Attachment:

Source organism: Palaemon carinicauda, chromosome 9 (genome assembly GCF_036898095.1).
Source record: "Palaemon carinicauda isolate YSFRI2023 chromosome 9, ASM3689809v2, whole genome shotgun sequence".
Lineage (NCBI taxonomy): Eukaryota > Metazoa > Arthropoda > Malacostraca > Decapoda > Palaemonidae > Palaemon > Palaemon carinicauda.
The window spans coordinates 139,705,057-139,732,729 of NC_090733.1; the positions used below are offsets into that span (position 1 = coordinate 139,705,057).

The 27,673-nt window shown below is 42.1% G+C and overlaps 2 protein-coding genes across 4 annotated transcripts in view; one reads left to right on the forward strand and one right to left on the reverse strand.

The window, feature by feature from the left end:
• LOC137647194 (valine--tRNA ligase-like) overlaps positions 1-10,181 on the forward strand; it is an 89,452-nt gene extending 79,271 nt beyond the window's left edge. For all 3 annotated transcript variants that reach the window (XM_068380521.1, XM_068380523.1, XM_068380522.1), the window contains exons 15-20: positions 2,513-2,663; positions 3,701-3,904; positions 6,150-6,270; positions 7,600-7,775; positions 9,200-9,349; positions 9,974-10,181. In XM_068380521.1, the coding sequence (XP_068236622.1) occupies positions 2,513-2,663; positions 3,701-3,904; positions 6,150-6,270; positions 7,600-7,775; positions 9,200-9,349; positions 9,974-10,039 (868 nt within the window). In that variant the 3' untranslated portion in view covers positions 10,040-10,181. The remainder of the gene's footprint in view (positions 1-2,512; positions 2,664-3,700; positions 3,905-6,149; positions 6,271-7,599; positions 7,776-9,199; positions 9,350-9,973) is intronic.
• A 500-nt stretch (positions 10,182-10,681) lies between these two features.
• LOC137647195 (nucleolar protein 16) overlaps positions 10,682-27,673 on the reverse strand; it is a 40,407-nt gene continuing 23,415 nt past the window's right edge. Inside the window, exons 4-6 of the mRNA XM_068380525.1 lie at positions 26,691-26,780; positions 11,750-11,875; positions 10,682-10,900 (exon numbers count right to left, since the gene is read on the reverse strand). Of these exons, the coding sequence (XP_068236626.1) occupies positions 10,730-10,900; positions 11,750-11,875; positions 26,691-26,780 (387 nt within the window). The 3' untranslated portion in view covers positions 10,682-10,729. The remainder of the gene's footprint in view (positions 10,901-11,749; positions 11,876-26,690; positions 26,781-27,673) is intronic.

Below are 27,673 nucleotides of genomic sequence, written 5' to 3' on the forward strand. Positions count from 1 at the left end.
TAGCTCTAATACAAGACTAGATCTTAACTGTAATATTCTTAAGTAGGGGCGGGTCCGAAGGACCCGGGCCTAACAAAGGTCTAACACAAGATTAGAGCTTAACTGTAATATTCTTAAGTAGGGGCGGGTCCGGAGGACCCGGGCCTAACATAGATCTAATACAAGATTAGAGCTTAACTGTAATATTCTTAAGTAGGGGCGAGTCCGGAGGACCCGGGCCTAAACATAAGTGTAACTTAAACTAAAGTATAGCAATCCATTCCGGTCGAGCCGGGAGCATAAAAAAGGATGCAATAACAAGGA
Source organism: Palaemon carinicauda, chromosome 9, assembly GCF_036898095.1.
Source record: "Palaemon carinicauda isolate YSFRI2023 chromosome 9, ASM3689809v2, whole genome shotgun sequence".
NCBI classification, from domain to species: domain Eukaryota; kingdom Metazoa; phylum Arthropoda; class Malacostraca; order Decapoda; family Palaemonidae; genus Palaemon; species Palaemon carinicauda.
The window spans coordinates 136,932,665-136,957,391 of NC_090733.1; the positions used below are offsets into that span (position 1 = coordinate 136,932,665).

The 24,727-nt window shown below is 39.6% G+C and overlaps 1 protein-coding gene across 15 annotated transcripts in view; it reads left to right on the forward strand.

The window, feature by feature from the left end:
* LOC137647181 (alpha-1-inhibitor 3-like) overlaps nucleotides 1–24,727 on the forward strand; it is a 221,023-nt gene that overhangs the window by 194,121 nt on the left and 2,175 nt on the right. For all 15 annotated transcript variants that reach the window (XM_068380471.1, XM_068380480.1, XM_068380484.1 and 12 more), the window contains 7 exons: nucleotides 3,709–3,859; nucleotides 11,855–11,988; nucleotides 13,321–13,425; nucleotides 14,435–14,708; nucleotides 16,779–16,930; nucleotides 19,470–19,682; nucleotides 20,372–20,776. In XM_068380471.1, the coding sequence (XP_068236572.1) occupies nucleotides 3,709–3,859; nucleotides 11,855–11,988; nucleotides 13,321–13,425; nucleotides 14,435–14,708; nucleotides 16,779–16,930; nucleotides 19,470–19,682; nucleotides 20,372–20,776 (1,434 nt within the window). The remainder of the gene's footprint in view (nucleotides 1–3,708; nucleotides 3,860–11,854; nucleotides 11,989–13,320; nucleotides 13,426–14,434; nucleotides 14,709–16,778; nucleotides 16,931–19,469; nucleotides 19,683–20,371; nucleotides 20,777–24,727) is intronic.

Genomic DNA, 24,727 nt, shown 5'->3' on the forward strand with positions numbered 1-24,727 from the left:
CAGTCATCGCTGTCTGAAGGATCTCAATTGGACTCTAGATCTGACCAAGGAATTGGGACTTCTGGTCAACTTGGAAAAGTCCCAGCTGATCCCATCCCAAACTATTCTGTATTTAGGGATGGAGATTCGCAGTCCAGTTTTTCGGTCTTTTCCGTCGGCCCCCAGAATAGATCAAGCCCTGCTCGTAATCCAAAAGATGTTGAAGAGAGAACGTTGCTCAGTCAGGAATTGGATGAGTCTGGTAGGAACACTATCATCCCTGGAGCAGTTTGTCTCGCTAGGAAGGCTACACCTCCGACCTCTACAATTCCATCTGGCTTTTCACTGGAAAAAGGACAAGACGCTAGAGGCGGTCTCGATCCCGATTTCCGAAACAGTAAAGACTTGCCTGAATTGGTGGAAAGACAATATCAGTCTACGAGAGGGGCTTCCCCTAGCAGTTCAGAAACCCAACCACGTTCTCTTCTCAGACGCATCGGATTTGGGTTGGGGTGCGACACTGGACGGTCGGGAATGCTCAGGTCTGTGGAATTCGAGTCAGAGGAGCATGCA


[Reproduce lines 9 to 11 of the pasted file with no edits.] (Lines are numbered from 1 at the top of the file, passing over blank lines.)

• LOC137647195 (nucleolar protein 16) overlaps positions 10,682-27,673 on the reverse strand; it is a 40,407-nt gene continuing 23,415 nt past the window's right edge. Inside the window, exons 4-6 of the mRNA XM_068380525.1 lie at positions 26,691-26,780; positions 11,750-11,875; positions 10,682-10,900 (exon numbers count right to left, since the gene is read on the reverse strand). Of these exons, the coding sequence (XP_068236626.1) occupies positions 10,730-10,900; positions 11,750-11,875; positions 26,691-26,780 (387 nt within the window). The 3' untranslated portion in view covers positions 10,682-10,729. The remainder of the gene's footprint in view (positions 10,901-11,749; positions 11,876-26,690; positions 26,781-27,673) is intronic.

Below are 27,673 nucleotides of genomic sequence, written 5' to 3' on the forward strand. Positions count from 1 at the left end.
TAGCTCTAATACAAGACTAGATCTTAACTGTAATATTCTTAAGTAGGGGCGGGTCCGAAGGACCCGGGCCTAACAAAGGTCTAACACAAGATTAGAGCTTAACTGTAATATTCTTAAGTAGGGGCGGGTCCGGAGGACCCGGGCCTAACATAGATCTAATACAAGATTAGAGCTTAACTGTAATATTCTTAAGTAGGGGCGAGTCCGGAGGACCCGGGCCTAAACATAAGTGTAACTTAAACTAAAGTATAGCAATCCATTCCGGTCGAGCCGGGAGCATAAAAAAGGATGCAATAACAAGGA